A Letter to a Girl I’ve Loved: On the Anniversary of Our First Road Trip
I was cradled and rocking in a pink hammock in the middle of the desert. You were stretched out on a yoga mat reading a book a few feet away. We had a cozy and eccentrically decorated yellow house in the middle of Joshua Tree all to ourselves, a few miles from Palm Springs. Our first and only road trip we took together.
I spent two hundred dollars on four bottles of wine. I bought some of the most expensive bottles at Whole Foods and I took great care in pairing cheese with them properly. I bought those rosemary crackers we loved, even though we complained that seven dollars was way too much to spend on crackers. You were obsessive about what we were going to cook. What spices were we bringing? Who was bringing the olive oil? We had almost a 45 minute phone conversation about whether or not we should grocery shop together or separately. We agreed that I would make dinner the night we got there, and you would make breakfast in the morning. We’d go out to eat in Palm Springs, or at Pappy and Harriet’s.
I fell in love with you continually and inevitably. I fell in love watching you sprawl out on the couch, twirling your messy blue hair and making faces at my camera. You were comfortable enough around me to be at least partially naked most of the time, lounging amongst mismatched mud cloth pillows in a grey tee shirt and lace underwear. I have a video of you making silly faces, but you didn’t know I was recording; I still watch it sometimes. In sharing such a quiet, ordinary moment with only you as my stimulation, I wanted to count all the different ways I found you to be beautiful. Enthralled by your awkwardness and comforted by the sound of your laugh. Studying your hand tattoos and the way your toes curled. How your skin turned this perfect olive tone after an hour in the sun. I was a tomato in ten minutes.
That brown tiled shower seemed like it was designed specifically to have sex in. Large enough to comfortably fit two people, maybe three people, complete with a pedestal for sitting. My fingers tangled in your wet locks, sharing soap and kisses, switching spots under the stream of water. You sat with your legs open and the water directed onto your breasts. That’s the only time I’ve ever had shower sex. It felt endless, simultaneously dirty and refreshing.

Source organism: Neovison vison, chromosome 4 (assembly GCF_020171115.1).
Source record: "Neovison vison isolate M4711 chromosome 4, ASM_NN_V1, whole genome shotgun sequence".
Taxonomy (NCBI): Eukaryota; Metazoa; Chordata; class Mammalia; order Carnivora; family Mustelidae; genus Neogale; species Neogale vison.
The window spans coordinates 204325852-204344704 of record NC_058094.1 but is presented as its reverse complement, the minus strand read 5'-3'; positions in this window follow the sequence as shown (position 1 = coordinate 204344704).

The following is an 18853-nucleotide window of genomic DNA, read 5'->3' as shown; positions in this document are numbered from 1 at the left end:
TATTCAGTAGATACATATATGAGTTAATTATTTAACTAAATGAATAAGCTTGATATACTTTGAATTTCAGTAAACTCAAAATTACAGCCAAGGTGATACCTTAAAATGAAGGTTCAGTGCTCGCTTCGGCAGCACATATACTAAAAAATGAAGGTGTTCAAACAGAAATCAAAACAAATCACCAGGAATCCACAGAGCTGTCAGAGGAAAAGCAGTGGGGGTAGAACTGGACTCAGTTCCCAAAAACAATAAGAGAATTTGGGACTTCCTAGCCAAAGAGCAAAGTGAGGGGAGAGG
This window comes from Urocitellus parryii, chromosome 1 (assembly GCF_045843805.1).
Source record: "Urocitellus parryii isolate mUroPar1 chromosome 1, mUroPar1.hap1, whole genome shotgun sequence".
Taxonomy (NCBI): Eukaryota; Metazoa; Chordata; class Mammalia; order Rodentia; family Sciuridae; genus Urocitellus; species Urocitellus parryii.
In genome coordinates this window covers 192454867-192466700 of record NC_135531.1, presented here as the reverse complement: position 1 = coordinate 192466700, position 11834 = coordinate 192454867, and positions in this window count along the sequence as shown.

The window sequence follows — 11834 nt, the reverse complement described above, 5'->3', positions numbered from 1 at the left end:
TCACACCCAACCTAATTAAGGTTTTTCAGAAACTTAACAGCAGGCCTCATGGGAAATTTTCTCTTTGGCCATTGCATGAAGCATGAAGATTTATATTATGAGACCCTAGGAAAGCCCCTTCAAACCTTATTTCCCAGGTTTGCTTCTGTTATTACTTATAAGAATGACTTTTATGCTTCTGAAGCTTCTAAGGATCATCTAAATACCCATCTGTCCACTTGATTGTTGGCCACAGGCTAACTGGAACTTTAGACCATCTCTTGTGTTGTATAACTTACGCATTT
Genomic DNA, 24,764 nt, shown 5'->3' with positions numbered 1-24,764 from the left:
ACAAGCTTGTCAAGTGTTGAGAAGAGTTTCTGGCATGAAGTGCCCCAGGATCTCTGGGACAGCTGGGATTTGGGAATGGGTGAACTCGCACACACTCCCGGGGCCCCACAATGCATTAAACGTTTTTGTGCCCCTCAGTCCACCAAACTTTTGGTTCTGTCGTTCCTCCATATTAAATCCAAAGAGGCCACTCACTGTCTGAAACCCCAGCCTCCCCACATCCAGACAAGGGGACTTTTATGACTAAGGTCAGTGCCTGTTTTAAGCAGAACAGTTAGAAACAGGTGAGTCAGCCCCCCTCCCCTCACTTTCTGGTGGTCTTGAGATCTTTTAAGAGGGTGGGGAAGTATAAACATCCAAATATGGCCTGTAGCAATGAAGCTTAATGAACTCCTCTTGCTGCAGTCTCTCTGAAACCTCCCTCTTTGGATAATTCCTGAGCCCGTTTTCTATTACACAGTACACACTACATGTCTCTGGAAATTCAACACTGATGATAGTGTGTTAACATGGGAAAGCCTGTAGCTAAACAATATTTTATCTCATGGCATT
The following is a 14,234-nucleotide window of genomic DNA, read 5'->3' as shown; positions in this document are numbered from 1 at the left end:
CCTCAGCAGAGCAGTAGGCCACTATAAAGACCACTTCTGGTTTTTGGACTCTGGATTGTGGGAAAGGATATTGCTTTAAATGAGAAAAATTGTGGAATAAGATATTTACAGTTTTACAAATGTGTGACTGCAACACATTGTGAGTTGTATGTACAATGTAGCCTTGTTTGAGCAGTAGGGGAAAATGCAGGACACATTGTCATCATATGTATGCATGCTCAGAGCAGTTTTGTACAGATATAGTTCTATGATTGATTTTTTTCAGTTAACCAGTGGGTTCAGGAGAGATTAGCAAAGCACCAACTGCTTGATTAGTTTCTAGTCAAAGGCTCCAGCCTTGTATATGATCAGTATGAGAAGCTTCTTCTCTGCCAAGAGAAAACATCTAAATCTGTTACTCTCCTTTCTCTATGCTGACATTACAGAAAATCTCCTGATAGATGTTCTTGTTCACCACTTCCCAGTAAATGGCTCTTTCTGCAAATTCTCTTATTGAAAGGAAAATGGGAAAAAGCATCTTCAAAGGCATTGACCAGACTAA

I fell into deep fascination with you sitting in that hidden wine bar on Palm Canyon Road, eating pretzels and cashew cheese. I listened intently and gazed into you as you told me stories that I’ve already heard multiple times. But each time, I found something new to learn about you. You rarely ever asked reciprocating questions, and I’m not one to talk about myself unless I’m prompted, so a lot of the conversation revolved around you. I didn’t mind it. I wanted you to tell me everything. Tell me anything. Tell me new stories, old ones, anything so that my love keeps growing.
I found a New York Times article entitled “36 Questions To Fall In Love With Anyone”, and I thought it would be a good idea to light a bonfire, open a bottle of red, and answer the questions back and forth. It’d be intimate and fun. We’d learn new things about each other, we’d share new sentiments and secrets. I already was so in love with you, I was sure these questions would be a breeze.
And then, question 7. “Do you have a secret hunch about how you’ll die?”
You stared into your wine glass.
“I know I’m not going to last very long.”
In a dark and bizarre turn, it felt like all the sunshine, the sex, the food, the laughter in that entire weekend became completely meaningless.
I’ll never, ever forget how the tears rolling down your face glistened in the flickering of the fire. Your glassy eyes and the choking sounds. The way you recoiled into yourself. The hopelessness and the shame and the frustration that burst through you by a question that haunts you more than it does the average person.
I placed my wine glass on the ground. I took yours out of your hand. I pulled you into my body as close as I could in a protective cradle. There was nothing I could say that could take your reality away from you. There was nothing I could say to make that pain go away, but I wished so bad that I could fight it for you. Like if I held you close enough, all of it would spill out of you and wash over me and I’d carry it for you. I kissed your head. Stroked your hair. I rocked you in my arms as you cried.
God, I’ve never wanted to protect somebody from themself so strongly in my life.
You slept on the drive back to LA that Sunday night. I’d look over at you every few moments and had such tender affection for how you leaned against the window and how your breath turned into a sleepy coo. Even when you were asleep, you were innocently beautiful. I pictured all the future road trips we’d take. You huddled in the passenger seat while I made sure to safely get us home, with my jacket draped over you and soft RnB lulling from the radio.
When we got home, I told you I wanted to travel the world with you. I wanted to eat new foods, get lost in foreign maps, and share skylines and seascapes. I wanted to be intoxicated by teas and wines with you. Intertwine my body with yours on friends’ couches and in more eccentrically decorated Air Bnb’s. Meet you in a European city just for a night of some dinner and intimacy before boarding a flight again the next morning. All with you falling asleep on my shoulder on every plane.
We only ever made it to Joshua Tree. But for some reason now, any time I’m on a plane, I close my eyes for a brief moment and imagine you sitting next to me. I try to imagine the weight of your head on my shoulder. Or how we’d look with our laptops open, answering emails at 33,000 feet. We only ever made it to Joshua Tree but in my mind, we’ve already been all over the world.